- The Washington Times - Sunday, May 8, 2005

JERUSALEM — Prime Minister Ariel Sharon told his Cabinet yesterday that Israel shouldn’t release more Palestinian prisoners until the Palestinian government clamps down on militants, setting off Palestinian charges that Israel is acting in bad faith.

Mr. Sharon’s tough stance threatened to weaken Palestinian leader Mahmoud Abbas as his ruling Fatah party coped with gains by rival Hamas militants in local elections last week. Fatah officials yesterday accused Hamas of cheating in several key districts.

Israeli and Palestinian officials discussed the prisoner issue yesterday, but their meeting ended in disagreement. Palestinians accused Israel of breaking a truce that has reduced violence.

Israel released 500 prisoners shortly after the two sides declared the truce and had been expected to free 400 more.

The releases are a major element of the truce package, which also called for Israel to hand over five West Bank towns to Palestinian security control and stop its hunt for Palestinian fugitives.

But these steps reached an impasse early on. After withdrawing from two West Bank towns, Israel has frozen any further security transfers.

The Palestinians have said they are working to persuade militants to give up their weapons, but Mr. Abbas remains reluctant to confront militants for fear of provoking bloodshed.

Israel has put pressure on the Palestinian Authority as Mr. Abbas walks a fine line in his dealings with Hamas, which advocates Israel’s destruction.

Mr. Abbas has been trying to co-opt Hamas into the political system in an attempt to moderate the group, while also trying to prevent Hamas from growing too strong to block his peacemaking moves.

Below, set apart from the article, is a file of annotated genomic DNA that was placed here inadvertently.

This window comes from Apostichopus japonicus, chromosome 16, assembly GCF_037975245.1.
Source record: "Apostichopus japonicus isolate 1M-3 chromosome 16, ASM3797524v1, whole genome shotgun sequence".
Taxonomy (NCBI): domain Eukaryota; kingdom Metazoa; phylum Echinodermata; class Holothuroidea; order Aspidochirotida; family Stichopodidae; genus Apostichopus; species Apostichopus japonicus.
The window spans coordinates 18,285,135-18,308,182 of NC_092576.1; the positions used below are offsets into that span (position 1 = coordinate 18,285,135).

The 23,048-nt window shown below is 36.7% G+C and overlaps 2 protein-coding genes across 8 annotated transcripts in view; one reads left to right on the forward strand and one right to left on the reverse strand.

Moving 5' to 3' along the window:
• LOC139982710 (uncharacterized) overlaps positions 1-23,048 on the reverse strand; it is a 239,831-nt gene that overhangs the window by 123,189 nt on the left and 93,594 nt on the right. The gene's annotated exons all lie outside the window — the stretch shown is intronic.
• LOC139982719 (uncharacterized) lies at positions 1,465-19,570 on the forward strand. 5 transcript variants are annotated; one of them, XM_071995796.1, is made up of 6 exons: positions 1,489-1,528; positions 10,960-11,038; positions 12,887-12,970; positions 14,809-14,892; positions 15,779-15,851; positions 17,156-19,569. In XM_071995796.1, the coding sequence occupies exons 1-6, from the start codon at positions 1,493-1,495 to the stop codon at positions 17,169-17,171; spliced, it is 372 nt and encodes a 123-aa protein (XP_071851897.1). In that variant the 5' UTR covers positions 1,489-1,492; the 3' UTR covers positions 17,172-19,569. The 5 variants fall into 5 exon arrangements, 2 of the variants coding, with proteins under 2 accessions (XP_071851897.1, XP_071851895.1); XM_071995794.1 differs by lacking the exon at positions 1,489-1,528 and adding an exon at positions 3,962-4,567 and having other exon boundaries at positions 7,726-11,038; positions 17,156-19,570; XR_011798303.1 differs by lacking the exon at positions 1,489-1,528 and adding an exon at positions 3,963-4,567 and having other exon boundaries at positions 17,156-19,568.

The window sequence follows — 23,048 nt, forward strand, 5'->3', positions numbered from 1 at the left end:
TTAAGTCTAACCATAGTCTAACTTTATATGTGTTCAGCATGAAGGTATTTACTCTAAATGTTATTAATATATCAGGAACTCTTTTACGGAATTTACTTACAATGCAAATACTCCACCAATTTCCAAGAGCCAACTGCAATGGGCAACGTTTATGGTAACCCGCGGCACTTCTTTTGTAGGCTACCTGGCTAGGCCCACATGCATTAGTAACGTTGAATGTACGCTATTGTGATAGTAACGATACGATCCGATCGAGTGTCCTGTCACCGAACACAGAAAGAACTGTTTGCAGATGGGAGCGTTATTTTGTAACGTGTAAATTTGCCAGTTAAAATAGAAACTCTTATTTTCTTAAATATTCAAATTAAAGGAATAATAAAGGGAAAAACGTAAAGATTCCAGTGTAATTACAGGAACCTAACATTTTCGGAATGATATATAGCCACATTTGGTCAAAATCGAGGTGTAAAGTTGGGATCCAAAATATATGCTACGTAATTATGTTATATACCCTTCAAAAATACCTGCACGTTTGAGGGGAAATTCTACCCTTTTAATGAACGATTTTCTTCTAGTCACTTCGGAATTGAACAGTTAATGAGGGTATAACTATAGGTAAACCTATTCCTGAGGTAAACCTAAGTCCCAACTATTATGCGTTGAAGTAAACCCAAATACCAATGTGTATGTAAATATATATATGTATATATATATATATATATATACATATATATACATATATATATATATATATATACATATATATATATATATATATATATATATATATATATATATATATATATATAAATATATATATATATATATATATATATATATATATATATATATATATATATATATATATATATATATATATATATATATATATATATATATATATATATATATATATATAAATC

Although Fatah fared better than expected in Thursday’s elections, Hamas captured the three largest districts, reinforcing it as a formidable political force ahead of parliamentary elections scheduled for July. Hamas is expected to make a strong showing in those elections.

Palestinian election officials yesterday postponed the release of official results but said the delay was unrelated to complaints of fraud. They also said no recount was planned in disputed districts where Hamas militants unseated the ruling Fatah party.

Fatah won in 45 of 84 communities in the West Bank and Gaza Strip that voted last week, preliminary results showed. But Hamas won 23 contests, including the three biggest districts.

Officials in Mr. Abbas’ Fatah party demanded a recount in the Gaza towns of Rafah, Beit Lahiya and El Bureij.

“In our opinion, there was a lot of fraud there that tipped the scales from a sweeping victory for Fatah in Rafah and a sweeping victory for Fatah in Beit Lahiya to victories for Hamas,” said Sufian Abu Zaydeh, a Fatah Cabinet minister.

“We’re talking about a difference of 100 to 200 votes that could make the difference in giving most seats to Hamas or vice versa.”

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